Remembering Kildare in 1983: From the Irish RM to the bypass

Robert Mulhern remembers the good, the bad and the ugly about 1983, from the Naas bypass to Flurry Knox to the exoticism of Boy George

Remembering Kildare in 1983: From the Irish RM to the bypass

The opening of the Naas bypass in 1983

IN the latest of his series of nostalgic looks back at growing up in Kildare during the 1980s, Robert Mulhern casts his eye back 24 years...

1983 — it was the year that the course of Naas was changed forever by eight kilometres of tarmac laid in loop from the south to the north of town.

Up until then, any local use of the word bypass had been reserved for conversations about health, not heavy traffic management.

But gone forever were the tailbacks suffered by weary travellers trekking south from Dublin and fighting spasms of clutch-cramp brought on by the stop-again start-again drive up toward the Town Hall.

Only it felt like the issue of traffic control had just been pushed on down further to the big parking lot in Tougher’s, where the heavy scent of T-bone steak hooked hungry passing truckers.

We cruised up and down the new bypass, listening to RTÉ’S Larry Gogan spin Too Shy from Kajagoogoo, Billy Joel declare his love for some girl he’d met uptown and Boy George sing his hit Karma Chameleon.

He was like nothing we’d seen; nothing that could ever hope emerge from Paddy Coleman’s or Terry Michael’s, caked in make-up and kitted out in flowery trousers.

We speculated how George might cut it in Naas in 1983, and that didn’t feel like an impossible happening either, because George had some some kid of tenuous connection with the McHugh family from Dublin who lived nearby.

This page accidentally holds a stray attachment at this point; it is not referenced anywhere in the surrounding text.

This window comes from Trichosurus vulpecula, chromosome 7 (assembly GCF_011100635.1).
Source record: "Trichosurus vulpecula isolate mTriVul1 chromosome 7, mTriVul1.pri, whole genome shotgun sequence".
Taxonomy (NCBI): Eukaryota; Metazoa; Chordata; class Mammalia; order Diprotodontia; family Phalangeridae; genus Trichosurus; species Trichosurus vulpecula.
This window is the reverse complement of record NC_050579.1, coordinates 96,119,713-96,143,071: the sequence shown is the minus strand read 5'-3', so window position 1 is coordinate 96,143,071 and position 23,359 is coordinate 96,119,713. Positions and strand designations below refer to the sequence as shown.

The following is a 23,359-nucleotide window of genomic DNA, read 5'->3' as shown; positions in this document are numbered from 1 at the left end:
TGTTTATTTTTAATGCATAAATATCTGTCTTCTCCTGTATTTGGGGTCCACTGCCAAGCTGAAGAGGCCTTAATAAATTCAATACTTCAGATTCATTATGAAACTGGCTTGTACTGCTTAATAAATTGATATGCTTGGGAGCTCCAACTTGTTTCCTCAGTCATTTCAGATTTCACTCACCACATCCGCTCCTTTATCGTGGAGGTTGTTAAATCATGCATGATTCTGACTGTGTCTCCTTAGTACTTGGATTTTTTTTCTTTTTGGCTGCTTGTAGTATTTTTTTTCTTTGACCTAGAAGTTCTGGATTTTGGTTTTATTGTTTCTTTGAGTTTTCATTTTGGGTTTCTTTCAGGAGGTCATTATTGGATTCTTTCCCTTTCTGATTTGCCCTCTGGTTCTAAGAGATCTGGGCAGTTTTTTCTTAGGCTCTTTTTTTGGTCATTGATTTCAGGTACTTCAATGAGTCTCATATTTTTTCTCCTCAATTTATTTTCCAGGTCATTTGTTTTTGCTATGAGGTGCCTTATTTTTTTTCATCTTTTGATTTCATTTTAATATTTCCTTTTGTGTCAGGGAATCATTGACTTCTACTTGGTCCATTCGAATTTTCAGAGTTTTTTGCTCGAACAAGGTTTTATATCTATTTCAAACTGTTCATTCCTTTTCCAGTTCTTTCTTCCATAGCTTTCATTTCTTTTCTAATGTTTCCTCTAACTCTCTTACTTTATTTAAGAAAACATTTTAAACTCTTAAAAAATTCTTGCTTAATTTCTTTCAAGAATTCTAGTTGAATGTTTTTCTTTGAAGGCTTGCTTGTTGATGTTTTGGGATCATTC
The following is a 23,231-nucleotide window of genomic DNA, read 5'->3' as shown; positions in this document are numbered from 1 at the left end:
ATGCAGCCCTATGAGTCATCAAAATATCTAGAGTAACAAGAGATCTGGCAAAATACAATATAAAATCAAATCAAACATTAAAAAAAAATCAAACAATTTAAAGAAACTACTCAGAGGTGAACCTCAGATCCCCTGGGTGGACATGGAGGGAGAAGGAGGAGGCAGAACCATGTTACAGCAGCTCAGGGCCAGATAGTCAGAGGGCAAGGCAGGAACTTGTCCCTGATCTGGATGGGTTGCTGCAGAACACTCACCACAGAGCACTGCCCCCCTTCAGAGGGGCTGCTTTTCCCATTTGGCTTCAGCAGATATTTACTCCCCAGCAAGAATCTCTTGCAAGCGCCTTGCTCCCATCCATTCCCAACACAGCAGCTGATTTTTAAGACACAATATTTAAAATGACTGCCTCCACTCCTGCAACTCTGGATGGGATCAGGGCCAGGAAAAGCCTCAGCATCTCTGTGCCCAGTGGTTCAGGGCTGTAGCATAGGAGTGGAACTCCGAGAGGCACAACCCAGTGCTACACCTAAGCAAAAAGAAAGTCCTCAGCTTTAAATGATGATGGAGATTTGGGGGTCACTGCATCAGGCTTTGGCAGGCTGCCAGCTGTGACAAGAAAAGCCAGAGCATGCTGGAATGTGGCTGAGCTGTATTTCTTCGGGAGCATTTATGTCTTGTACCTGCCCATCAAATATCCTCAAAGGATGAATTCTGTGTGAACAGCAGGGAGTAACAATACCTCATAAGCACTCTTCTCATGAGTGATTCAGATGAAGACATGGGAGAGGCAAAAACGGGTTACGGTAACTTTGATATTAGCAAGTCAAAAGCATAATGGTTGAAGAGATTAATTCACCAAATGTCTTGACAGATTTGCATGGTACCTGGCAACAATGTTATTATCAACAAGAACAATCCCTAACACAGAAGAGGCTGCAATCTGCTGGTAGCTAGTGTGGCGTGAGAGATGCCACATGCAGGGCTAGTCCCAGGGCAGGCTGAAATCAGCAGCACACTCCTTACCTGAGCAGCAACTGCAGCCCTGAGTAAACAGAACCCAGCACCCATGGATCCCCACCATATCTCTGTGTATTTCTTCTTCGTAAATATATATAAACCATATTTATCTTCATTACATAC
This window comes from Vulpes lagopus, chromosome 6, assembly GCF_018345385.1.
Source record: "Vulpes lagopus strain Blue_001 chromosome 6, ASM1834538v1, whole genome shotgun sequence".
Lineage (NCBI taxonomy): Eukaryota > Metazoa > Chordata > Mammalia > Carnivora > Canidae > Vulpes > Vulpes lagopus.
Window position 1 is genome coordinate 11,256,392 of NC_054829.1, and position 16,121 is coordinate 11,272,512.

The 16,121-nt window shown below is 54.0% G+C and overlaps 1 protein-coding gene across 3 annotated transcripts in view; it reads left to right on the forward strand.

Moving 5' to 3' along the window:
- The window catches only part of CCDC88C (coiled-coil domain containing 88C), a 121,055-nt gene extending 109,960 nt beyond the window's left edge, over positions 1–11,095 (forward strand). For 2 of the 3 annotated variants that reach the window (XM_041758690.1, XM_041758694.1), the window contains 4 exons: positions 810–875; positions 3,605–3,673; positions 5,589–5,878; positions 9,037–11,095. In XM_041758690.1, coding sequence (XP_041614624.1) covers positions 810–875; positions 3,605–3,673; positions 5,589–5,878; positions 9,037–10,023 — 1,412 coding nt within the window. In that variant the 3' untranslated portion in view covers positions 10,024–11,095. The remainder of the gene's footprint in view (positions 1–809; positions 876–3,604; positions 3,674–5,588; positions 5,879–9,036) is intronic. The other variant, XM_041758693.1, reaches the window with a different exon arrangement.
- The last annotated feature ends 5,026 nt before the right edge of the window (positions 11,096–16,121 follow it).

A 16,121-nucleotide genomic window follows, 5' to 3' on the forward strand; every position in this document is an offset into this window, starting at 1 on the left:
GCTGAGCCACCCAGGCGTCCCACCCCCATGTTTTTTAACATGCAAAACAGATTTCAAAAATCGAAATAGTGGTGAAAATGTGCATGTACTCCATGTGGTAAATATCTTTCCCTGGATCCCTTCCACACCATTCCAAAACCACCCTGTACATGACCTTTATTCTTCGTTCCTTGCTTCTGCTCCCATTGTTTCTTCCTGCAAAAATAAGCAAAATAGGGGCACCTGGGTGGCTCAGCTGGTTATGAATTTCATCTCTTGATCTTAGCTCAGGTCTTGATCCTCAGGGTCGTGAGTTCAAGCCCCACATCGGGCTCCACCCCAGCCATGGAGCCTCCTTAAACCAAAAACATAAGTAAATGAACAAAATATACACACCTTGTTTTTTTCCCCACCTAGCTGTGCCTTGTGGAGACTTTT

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They’d be singing Karma Chameleon into an invisible microphone, talking about him in familiar tones and telling us all how one day he just might call by!

When Shergar went missing it felt like he’d have to join a big queue.

And everyone was going about the place saying the same thing in the same defeated style: “They took him!”

Only no one seemed to know who ‘they’ were, or why?

Not the Guards. Not yer man, the detective Jim Murphy, with the hat on the telly. Not the people in the town with ties to them in the racing.

Sure, between camera crews filming cars streaming up and down the new bypass and international news organisations running power leads out of Ballymany Stud — the site of Shergar’s abduction — it didn’t feel like there’d be enough electricity left for the TV production team that had by then set up within spitting distance of Tougher’s.

There, between Naas and Newbridge, Major Yeates from the TV show The Irish RM started looking into our living rooms from a location just kilometres down the road.

Us trying to make sense of him and him trying make sense of country life in Ireland, with the show set in the late 1800s!

On the opening credits, The Irish RM looked all green and great stone buildings with Yeates strutting about Morristown Lattin Stud in Newhall, along with Flurry Knox.

It was all tweed and bowler hats, that looked a damn sight better than the one worn by Jim Murphy, still on the trail somewhere of the missing horse.

We used to wonder if we’d ever see Niall Tobin’s character Slipper doing a tea-run run from the set to Tougher’s.

I guessed they got lured in there, like us and the truck drivers.

And there was Lady Knox, who of course lived in Castle Knox in The Irish RM, though I never understood why the signposts to this old building close to Naas read Furness Manor, and not Castle Knox.

The film crew eventually ended up shooting episodes in Robertstown, but not before a baking summer that was headlined by the Australian band Men at Work who were singing Down Under.

Then, the temperatures in Kildare boiled to a temperature so life-threateningly hot, that all the grown-ups were saying “it would kill ye!”

The heat haze rose up from the tarmac of the new bypass and all the way up to Baldonnel, close to the Kildare border.

Someone said the Mexican jet in the news after it accidentally landed in Mallow Racecourse would have had a better chance of getting airborne again had the pilot diverted to said airfield.

Someone else said he’d have a better chance if he was stuck at the 2f pole in Naas Racecourse rather the 2f pole in Mallow.

Either way, he got out and we were up in Ballycane primary school singing Billie Jean by Michael Jackson and waiting for him to invent the Moonwalk.

It was a mania Boy George could only dream of… even if he made it to Naas.

Robert Mulhern is a London based journalist contracted to RTE's The Documentary on One. To contact our columnist, email

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